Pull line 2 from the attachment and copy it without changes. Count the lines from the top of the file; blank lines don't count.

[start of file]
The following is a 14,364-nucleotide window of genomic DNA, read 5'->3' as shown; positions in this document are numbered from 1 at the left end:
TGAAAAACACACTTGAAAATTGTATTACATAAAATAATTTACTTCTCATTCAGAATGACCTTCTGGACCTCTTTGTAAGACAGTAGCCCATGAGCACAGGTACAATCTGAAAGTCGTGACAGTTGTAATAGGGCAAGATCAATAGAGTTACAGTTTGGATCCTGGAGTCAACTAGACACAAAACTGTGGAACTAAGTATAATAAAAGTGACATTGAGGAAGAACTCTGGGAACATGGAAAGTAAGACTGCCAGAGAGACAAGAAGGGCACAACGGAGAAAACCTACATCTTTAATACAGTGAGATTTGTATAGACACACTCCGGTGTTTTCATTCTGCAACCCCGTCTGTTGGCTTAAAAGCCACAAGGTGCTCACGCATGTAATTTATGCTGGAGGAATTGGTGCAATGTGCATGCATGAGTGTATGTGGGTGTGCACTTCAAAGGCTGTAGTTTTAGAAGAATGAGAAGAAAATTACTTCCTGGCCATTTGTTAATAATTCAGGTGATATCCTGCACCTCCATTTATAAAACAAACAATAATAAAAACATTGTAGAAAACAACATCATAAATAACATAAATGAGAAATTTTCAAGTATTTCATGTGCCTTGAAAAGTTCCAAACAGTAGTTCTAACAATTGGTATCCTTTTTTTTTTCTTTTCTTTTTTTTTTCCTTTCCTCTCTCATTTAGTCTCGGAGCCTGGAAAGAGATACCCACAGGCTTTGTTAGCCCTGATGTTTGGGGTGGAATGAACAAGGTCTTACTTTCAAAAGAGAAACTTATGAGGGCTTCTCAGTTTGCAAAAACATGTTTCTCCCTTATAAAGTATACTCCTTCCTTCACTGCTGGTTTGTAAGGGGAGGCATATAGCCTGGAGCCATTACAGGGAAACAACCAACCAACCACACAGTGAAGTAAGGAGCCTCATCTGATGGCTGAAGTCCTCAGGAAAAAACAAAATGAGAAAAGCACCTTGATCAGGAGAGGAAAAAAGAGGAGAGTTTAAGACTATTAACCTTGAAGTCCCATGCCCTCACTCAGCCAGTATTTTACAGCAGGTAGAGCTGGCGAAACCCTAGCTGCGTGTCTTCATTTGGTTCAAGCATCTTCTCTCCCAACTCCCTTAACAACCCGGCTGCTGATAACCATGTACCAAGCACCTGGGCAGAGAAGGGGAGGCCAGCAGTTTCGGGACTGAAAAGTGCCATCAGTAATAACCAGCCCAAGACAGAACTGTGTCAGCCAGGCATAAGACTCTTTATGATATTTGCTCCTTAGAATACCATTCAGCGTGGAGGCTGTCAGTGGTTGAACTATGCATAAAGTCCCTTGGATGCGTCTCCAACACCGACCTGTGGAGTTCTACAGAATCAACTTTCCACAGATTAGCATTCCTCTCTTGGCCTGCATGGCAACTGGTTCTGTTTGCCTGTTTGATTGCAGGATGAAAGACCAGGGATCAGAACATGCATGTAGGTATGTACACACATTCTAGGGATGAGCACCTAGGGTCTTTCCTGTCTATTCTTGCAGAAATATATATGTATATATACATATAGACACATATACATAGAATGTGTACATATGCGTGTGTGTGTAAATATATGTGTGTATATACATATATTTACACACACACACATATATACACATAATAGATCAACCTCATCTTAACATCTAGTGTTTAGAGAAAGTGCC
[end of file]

TGAAAAACACACTTGAAAATTGTATTACATAAAATAATTTACTTCTCATTCAGAATGACCTTCTGGACCTCTTTGTAAGACAGTAGCCCATGAGCACAGGTACAATCTGAAAGTCGTGACAGTTGTAATAGGGCAAGATCAATAGAGTTACAGTTTGGATCCTGGAGTCAACTAGACACAAAACTGTGGAACTAAGTATAATAAAAGTGACATTGAGGAAGAACTCTGGGAACATGGAAAGTAAGACTGCCAGAGAGACAAGAAGGGCACAACGGAGAAAACCTACATCTTTAATACAGTGAGATTTGTATAGACACACTCCGGTGTTTTCATTCTGCAACCCCGTCTGTTGGCTTAAAAGCCACAAGGTGCTCACGCATGTAATTTATGCTGGAGGAATTGGTGCAATGTGCATGCATGAGTGTATGTGGGTGTGCACTTCAAAGGCTGTAGTTTTAGAAGAATGAGAAGAAAATTACTTCCTGGCCATTTGTTAATAATTCAGGTGATATCCTGCACCTCCATTTATAAAACAAACAATAATAAAAACATTGTAGAAAACAACATCATAAATAACATAAATGAGAAATTTTCAAGTATTTCATGTGCCTTGAAAAGTTCCAAACAGTAGTTCTAACAATTGGTATCCTTTTTTTTTTCTTTTCTTTTTTTTTTCCTTTCCTCTCTCATTTAGTCTCGGAGCCTGGAAAGAGATACCCACAGGCTTTGTTAGCCCTGATGTTTGGGGTGGAATGAACAAGGTCTTACTTTCAAAAGAGAAACTTATGAGGGCTTCTCAGTTTGCAAAAACATGTTTCTCCCTTATAAAGTATACTCCTTCCTTCACTGCTGGTTTGTAAGGGGAGGCATATAGCCTGGAGCCATTACAGGGAAACAACCAACCAACCACACAGTGAAGTAAGGAGCCTCATCTGATGGCTGAAGTCCTCAGGAAAAAACAAAATGAGAAAAGCACCTTGATCAGGAGAGGAAAAAAGAGGAGAGTTTAAGACTATTAACCTTGAAGTCCCATGCCCTCACTCAGCCAGTATTTTACAGCAGGTAGAGCTGGCGAAACCCTAGCTGCGTGTCTTCATTTGGTTCAAGCATCTTCTCTCCCAACTCCCTTAACAACCCGGCTGCTGATAACCATGTACCAAGCACCTGGGCAGAGAAGGGGAGGCCAGCAGTTTCGGGACTGAAAAGTGCCATCAGTAATAACCAGCCCAAGACAGAACTGTGTCAGCCAGGCATAAGACTCTTTATGATATTTGCTCCTTAGAATACCATTCAGCGTGGAGGCTGTCAGTGGTTGAACTATGCATAAAGTCCCTTGGATGCGTCTCCAACACCGACCTGTGGAGTTCTACAGAATCAACTTTCCACAGATTAGCATTCCTCTCTTGGCCTGCATGGCAACTGGTTCTGTTTGCCTGTTTGATTGCAGGATGAAAGACCAGGGATCAGAACATGCATGTAGGTATGTACACACATTCTAGGGATGAGCACCTAGGGTCTTTCCTGTCTATTCTTGCAGAAATATATATGTATATATACATATAGACACATATACATAGAATGTGTACATATGCGTGTGTGTGTAAATATATGTGTGTATATACATATATTTACACACACACACATATATACACATAATAGATCAACCTCATCTTAACATCTAGTGTTTAGAGAAAGTGCC